The Iraqi constitution adopted in 1990 under Saddam Hussein was among the most
secular in the Arab world. It made no mention of Sharia -- Islamic religious law
-- although Islam was named the official state religion. It prohibited all forms
of discrimination, gender or other, and guaranteed freedom of expression as part
of "the revolutionary, national and progressive trend."
Here's how drafts of the new charter compare with some other Arab constitutions
on the role of Islamic law. English translations come either from official government
Web sites or from the International Constitutional Law Project in Bern, Switzerland.
Iraq: Although an earlier draft of the constitution described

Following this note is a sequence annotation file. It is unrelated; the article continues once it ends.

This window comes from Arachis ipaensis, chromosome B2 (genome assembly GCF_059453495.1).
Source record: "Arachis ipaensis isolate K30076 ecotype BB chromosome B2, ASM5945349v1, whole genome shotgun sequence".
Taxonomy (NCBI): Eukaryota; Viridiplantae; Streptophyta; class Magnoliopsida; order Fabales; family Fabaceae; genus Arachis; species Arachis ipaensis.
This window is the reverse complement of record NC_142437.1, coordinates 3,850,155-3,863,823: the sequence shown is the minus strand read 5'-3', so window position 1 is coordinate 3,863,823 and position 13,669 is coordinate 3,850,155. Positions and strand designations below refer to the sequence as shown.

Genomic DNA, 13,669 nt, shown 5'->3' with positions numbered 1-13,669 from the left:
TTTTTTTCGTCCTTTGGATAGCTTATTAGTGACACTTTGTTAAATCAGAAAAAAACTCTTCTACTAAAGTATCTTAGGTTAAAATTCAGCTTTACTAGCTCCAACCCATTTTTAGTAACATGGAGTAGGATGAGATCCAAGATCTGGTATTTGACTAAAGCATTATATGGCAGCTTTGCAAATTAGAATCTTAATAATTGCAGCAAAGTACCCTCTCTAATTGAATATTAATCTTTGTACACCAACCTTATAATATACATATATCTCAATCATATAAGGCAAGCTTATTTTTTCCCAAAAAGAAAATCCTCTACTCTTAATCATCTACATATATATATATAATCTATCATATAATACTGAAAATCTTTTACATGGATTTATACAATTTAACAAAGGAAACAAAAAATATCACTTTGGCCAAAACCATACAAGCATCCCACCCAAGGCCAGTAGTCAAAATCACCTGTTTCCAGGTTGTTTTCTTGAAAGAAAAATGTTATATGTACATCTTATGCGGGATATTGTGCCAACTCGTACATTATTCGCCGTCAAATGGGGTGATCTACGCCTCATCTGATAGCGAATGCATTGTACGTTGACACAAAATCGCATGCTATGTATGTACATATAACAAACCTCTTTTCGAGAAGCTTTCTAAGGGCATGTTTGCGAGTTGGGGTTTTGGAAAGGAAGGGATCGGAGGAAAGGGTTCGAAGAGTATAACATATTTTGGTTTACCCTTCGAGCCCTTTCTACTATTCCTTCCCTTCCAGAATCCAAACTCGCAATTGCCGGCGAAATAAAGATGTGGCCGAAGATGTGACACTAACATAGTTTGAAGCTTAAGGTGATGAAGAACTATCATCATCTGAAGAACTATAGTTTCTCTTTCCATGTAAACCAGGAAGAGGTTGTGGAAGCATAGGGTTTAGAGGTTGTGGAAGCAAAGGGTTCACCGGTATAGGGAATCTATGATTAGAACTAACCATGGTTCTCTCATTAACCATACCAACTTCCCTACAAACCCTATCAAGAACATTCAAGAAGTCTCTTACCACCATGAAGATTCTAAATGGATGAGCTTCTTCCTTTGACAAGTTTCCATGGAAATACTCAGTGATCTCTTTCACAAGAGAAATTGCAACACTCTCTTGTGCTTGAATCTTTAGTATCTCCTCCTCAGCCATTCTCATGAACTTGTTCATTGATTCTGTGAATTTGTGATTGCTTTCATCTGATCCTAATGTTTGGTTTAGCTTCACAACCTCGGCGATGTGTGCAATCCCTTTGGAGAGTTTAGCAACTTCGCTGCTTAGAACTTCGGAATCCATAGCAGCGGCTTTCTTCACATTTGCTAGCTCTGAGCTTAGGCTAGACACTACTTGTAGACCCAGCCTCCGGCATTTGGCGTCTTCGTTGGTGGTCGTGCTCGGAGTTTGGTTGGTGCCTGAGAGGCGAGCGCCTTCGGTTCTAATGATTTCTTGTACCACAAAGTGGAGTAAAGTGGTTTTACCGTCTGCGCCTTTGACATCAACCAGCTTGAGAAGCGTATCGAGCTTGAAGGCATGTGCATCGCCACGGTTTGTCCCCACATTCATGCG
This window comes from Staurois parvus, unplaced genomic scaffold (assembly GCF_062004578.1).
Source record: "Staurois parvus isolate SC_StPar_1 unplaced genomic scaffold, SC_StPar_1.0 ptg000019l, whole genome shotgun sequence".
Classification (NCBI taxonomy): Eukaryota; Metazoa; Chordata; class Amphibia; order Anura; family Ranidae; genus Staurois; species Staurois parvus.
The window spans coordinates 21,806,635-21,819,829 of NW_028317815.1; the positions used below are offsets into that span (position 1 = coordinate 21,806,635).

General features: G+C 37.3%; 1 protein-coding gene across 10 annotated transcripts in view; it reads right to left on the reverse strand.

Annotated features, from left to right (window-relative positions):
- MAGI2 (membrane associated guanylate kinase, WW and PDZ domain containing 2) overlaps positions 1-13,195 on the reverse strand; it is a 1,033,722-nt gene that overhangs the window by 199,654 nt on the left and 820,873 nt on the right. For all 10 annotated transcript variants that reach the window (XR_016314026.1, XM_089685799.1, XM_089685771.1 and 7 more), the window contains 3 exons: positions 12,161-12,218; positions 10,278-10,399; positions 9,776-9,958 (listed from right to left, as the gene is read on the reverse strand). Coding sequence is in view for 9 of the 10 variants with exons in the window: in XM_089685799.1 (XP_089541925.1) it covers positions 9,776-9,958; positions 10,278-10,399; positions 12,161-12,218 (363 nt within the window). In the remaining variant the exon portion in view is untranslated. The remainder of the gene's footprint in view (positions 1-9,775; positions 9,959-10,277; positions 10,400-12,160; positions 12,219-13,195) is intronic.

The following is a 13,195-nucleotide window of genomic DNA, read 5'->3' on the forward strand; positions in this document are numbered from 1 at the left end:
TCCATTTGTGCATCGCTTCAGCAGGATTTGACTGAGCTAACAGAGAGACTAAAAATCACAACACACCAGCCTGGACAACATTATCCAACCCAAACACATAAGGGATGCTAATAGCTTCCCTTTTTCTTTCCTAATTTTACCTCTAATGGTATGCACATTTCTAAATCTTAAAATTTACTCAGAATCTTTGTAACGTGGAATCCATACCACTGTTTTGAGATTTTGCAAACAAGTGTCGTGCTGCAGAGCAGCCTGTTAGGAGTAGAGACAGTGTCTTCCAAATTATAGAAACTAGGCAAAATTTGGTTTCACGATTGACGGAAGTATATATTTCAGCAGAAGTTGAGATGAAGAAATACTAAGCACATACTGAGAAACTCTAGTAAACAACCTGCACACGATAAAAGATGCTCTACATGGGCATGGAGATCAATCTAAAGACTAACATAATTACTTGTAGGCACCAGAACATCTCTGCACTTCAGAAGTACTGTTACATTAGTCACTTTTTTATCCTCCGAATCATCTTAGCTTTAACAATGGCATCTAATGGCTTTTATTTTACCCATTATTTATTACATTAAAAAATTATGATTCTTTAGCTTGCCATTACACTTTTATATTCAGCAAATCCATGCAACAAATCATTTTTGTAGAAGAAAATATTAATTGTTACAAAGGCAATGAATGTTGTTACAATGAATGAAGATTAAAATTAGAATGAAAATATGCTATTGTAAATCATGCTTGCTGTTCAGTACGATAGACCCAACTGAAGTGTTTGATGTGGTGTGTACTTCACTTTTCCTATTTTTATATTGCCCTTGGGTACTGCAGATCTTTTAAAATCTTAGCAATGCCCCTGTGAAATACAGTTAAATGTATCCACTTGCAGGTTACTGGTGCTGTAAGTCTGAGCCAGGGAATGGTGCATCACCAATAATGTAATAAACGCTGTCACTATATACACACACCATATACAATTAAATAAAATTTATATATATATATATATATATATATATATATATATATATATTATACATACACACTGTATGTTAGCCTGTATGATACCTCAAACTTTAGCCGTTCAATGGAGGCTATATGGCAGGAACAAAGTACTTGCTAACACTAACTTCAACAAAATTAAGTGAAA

Islam as "the main basis" of legislation, members of the drafting
committee have told The Associated Press that the phrases "a main source"
and "one of the sources" are also being considered.
Algeria, Jordan, Lebanon, Libya, Morocco and Tunisia: These
do not mention Sharia in their constitutions. The constitution of Lebanon, a
mixed Muslim and Christian country, is the only Arab state not to name Islam
as the national religion, and does not mention any religion.
Egypt: The constitution, once largely secular, was amended
in 1971 to specify that "the principal source of legislation is Islamic
Oman: The Persian Gulf state's constitution says "the
Islamic Sharia is the basis of legislation."
Yemen: "Islamic jurisprudence is the main source of legislation."
Kuwait, a monarchy, and Syria, a republic: Both constitutions
say Islamic Sharia is "a main source of legislation."
Saudi Arabia: The government "derives power from the
Holy Quran and the Prophet's tradition," and Saudi society "will be
based on the principle